I’m convinced no one knows true hardship until bugs infest their bedroom.
Of course this is silly of me to assert, as there are plenty of terrible things that can happen to one in life, but really… bugs infesting my room? What did I do to deserve this?
Carpet beetles are tiny devils that made a nice home under my bed a couple years ago. They chose to live there not because I have any carpet in my room that they can chew on, but because I chose not to vacuum under there for a few years while my rabbit’s fur slowly built up. After destroying their home with said vacuum, they fled…. to my bed, closet, clothes, books, CDs, etc. I had to wash everything, heat treat everything, throw out everything, caulk the cracks in my floors and walls, get an exterminator, vacuum at least once a week, store heavy bedding, etc.
My room is pretty much barren these days besides my large pieces of furniture, my smaller amount of clothes, and yes, my rabbit.
I’m still not over it.
The experience of having your personal bedroom, where you spend most of your time, infested with something other than your own detritus is scary.
So when I awoke the other morning to bug bites all over my neck I panicked. The day before I returned from vacation in North Carolina where I was bitten many times by “noseeum” bugs.
My instant reaction was that I somehow brought the noseeums back home in my luggage.
And so I spent a whole day washing everything in my room, putting things in the freezer, leaving items in black garbage bags on my front lawn, and spraying heavy amounts of insecticide.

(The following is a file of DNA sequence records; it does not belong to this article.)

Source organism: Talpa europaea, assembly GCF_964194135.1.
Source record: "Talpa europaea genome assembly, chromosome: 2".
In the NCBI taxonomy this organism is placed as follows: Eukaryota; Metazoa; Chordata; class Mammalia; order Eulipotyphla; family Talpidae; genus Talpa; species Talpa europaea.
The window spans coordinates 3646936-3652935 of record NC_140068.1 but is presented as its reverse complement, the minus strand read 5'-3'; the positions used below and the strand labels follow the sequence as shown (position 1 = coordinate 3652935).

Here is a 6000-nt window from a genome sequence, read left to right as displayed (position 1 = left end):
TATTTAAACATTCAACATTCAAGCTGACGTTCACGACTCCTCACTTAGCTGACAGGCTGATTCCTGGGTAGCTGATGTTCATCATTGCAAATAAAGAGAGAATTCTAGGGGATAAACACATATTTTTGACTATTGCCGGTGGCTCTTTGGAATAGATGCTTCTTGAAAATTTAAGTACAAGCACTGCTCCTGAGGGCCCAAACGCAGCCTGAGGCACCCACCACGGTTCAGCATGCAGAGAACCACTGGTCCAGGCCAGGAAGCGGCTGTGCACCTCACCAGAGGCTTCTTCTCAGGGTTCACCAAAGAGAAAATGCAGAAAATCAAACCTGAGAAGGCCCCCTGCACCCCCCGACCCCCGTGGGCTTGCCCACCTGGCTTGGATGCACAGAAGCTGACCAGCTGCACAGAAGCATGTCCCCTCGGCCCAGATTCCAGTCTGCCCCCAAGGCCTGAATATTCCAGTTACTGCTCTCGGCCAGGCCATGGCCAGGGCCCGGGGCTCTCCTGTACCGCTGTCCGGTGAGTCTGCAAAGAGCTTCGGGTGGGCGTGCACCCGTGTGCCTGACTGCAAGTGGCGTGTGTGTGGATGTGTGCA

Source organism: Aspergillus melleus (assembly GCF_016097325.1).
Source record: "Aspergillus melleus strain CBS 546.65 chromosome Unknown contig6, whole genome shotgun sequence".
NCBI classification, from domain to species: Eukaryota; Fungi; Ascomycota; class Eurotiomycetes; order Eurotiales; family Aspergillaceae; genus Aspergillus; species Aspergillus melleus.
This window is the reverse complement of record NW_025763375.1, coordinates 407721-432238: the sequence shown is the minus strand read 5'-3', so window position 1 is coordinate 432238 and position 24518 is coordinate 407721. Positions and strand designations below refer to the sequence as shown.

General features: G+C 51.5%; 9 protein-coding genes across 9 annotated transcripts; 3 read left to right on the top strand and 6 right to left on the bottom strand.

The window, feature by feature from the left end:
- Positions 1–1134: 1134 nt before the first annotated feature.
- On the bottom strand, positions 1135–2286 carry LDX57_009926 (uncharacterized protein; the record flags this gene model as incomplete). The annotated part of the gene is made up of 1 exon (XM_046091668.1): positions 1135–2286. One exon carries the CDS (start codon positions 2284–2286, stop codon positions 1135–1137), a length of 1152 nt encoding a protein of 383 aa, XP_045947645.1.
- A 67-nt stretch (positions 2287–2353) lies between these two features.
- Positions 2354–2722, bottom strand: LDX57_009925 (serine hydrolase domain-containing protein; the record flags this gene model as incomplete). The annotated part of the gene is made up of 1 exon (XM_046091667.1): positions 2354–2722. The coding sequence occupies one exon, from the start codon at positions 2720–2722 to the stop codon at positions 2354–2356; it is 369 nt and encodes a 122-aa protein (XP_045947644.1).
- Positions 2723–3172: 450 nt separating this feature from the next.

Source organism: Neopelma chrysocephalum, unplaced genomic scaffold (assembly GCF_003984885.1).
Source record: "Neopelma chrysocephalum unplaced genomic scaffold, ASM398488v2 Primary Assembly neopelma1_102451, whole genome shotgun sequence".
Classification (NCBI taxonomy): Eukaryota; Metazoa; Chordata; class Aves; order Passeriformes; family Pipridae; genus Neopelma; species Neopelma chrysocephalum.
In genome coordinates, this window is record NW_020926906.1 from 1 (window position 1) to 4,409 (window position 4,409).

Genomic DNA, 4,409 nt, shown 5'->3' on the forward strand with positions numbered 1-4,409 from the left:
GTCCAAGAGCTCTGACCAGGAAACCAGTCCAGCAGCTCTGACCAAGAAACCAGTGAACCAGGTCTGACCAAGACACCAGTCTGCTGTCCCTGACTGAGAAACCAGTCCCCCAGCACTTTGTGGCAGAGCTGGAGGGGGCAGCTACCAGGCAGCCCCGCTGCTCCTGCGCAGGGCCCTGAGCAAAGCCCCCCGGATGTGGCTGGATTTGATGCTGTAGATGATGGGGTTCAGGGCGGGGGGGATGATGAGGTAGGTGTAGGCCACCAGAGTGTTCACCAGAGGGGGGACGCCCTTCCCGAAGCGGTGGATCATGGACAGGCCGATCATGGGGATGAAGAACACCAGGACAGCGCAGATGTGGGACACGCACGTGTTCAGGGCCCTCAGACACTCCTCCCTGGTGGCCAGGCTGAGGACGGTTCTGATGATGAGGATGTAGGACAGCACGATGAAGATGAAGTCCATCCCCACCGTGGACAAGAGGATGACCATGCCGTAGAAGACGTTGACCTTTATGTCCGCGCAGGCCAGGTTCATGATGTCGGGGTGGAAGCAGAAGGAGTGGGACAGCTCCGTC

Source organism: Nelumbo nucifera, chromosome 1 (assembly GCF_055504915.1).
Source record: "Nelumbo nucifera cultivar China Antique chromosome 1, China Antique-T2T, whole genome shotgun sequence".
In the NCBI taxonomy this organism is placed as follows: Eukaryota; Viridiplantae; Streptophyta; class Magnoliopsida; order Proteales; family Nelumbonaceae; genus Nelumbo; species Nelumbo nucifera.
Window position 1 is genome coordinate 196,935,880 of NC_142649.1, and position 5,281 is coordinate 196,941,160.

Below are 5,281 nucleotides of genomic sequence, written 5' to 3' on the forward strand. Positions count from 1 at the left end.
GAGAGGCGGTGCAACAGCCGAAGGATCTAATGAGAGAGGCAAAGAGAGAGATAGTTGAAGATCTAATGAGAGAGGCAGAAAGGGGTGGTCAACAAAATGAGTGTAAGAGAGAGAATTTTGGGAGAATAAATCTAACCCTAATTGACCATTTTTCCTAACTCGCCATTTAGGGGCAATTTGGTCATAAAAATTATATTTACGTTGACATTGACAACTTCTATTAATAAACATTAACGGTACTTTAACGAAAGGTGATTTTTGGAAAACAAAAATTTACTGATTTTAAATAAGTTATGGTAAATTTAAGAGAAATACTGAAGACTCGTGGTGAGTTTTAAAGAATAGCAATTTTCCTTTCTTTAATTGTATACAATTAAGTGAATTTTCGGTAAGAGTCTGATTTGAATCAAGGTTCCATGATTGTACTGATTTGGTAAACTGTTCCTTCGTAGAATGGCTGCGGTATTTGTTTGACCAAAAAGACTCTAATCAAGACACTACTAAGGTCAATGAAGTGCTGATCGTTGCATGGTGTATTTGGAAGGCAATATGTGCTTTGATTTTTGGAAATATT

At the end of the day, as an antidote to my sufferings, I decided to pick up a book of essays by Joan Didion, Slouching Towards Bethlehem, hoping to find some advice on how to be a normal person.
She granted me that in one of her essays, “On Self Respect”. She writes, “It was once suggested to me that, as an antidote to crying, I put my head in a paper bag. As it happens, there is a sound physiological reason, something to do with oxygen, for doing exactly that, but the psychological effect alone is incalculable: it is difficult in the extreme to continue fancying oneself Cathy in Wuthering Heights with one’s head in a Food Fair bag.”
I sat with a reusable shopping bag over my head for a bit to see if I’d feel any better. I just felt silly. Not silly because of the bag, but silly because of my immediate overreaction to a few bug bites. I can confirm the bites I had found were leftover from North Carolina, but now my room is completely clean at least.
So the next time you jump to the worst possible conclusion about something, put a grocery bag over your head for a bit before you decide to drive yourself crazy.
Arlie Johansen graduated with a BA in English from SUNY New Paltz, which has lead to her current career: working in retail. On a normal day you can find her lurking around on job posting sites, re-watching The Office, and trying to make a good cup of coffee. Check out her website, www.arliejohansen.com, to see more of her writing.